Weekly Links

By Patrick Pierson.

Edward Hopper, Cape Cod Evening, 1939. Photo via National Gallery of Art

The US government is preparing to send nearly one thousand active-duty troops to the US-Mexico border in response to a ‘caravan’ of Central American migrants. In Mexico, citizens and civil society groups are coming together to provide aid and support to the migrants. A second caravan is forming in Guatemala. More than one dozen bodies have been discovered in an unmarked grave in Mexico’s Jalisco state. In El Salvador, a small town is hoping to curb high levels of violence and crime through tourism. US lawmakers are pushing the Trump administration to address ongoing intimidation and violence against human rights activists in Honduras. Cuban Foreign Minister Bruno Rodriguez claims the US is “advancing on a course of confrontation with Cuba.” Venezuelan opposition leader María Corina Machado was attacked and beaten by a group of pro-government thugs. Authorities busted an international drug-trafficking ring this week, prompting more than two dozen arrests in Colombia. Despite the peace accord with the FARC, politically-motivated violence continues in Colombia.

A man was arrested in Britain this week after attempting to steal the Magna Carta. The British government announced this week that it will open all military combat roles to women. The Spanish Supreme Court has ordered that 18 Catalan leaders should stand trial for their role in last year’s Catalan declaration of independence. France is set to take in 100 Yazidi women stranded in northern Iraq for more than three years. In the wake of Jamal Khashoggi’s killing, Austria is pushing the EU to halt all arms sales to Saudi Arabia. In a separate announcement, German Chancellor Angela Merkel vowed that her country will not resume arms sales until Khashoggi’s killing is explained. The largest NATO war games since the 1980s started this week in Norway. Central European University is leaving Hungary. Trump has invited Vladimir Putin to visit the White House.

Israel is accusing Hezbollah of establishing a military outpost near the Lebanon-Israel border under the cover of an environmental NGO. A former Jordanian intelligence chief was shot outside his home on Tuesday. New Iraqi PM Adel Abdul-Mahdi is moving his office outside of Baghdad’s ‘Green Zone’ in a bid to bring government closer to the people. Abdul-Mahdi is still working to form his government. As the Saudi war in Yemen continues, millions of people are facing famine. In Afghanistan, government officials claim that the country is currently facing 21 terrorist organizations with more than 50,000 combined militants. Pakistan has released a co-founder of the Taliban in a bid to bring regional power brokers to the negotiating table. India is dealing with a huge corruption scandal within the Central Bureau of Investigation. In Sri Lanka, a top police official has been arrested over a suspected plot to assassinate the president.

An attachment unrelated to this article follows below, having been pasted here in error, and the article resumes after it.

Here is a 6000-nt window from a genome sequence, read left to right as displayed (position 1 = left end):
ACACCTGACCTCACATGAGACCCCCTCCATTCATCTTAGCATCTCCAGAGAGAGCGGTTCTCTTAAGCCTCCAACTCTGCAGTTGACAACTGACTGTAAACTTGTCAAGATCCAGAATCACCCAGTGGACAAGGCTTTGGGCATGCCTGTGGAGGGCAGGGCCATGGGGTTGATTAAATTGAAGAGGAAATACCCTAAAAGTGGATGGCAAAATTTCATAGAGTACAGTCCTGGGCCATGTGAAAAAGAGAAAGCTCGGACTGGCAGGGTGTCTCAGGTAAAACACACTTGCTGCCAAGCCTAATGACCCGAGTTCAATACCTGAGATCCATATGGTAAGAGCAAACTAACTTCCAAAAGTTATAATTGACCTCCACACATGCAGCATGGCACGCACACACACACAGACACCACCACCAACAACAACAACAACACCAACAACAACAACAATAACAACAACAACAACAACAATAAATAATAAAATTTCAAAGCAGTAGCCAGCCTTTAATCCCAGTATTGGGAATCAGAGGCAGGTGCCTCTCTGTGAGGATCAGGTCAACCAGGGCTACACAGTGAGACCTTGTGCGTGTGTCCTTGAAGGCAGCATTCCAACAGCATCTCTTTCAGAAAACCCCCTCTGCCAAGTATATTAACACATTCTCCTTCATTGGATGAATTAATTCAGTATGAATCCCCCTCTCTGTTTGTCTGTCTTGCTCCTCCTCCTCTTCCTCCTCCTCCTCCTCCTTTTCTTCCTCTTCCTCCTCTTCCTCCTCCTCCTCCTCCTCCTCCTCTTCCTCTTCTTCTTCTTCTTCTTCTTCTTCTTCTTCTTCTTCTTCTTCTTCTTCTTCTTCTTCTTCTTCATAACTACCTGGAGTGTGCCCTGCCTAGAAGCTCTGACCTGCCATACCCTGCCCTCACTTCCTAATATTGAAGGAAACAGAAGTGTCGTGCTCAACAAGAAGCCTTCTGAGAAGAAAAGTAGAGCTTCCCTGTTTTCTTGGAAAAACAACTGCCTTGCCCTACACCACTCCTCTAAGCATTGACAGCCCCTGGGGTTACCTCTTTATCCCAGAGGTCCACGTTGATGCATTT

According to UN human rights officials, the genocide of Rohingya Muslims in Myanmar continues. In the Philippines, President Duterte has sacked all top officials at the Bureau of Customs amid ongoing failures to intercept illegal drugs coming into the country. In Indonesia, political and religious violence are complicated. Vietnam has a new president. Relations between China and Japan are warming. Officials from North and South Korea have announced plans to destroy nearly two dozen guard posts along their shared border by the end of November.

China is expanding its military presence in Africa. This man has a nearly impossible task—countering corruption across the African Union with very few resources. What does the #MeToo movement look like in Egypt? The EU is moving significant resources to Morocco in a bid to counter irregular migration. On Thursday, lawmakers in Ethiopia elected Sahle-Work Zewde, the country’s first female president. Somalia held its first tech summit this week. Burundi’s ambassador to the UN has threatened to prosecute the authors of a recent report that detailed human rights violations in his country. Efforts to contain an Ebola outbreak in the DRC continue. Opposition parties in the DRC have vowed to name a unity candidate in the run-up to December elections. Senegal is building a new city from the ground up. Liberia has announced plans to abolish tuition fees for all undergraduates at public universities. In Mozambique, the largest opposition party has walked away from peace talks with the government in protest over results from last month’s local elections.

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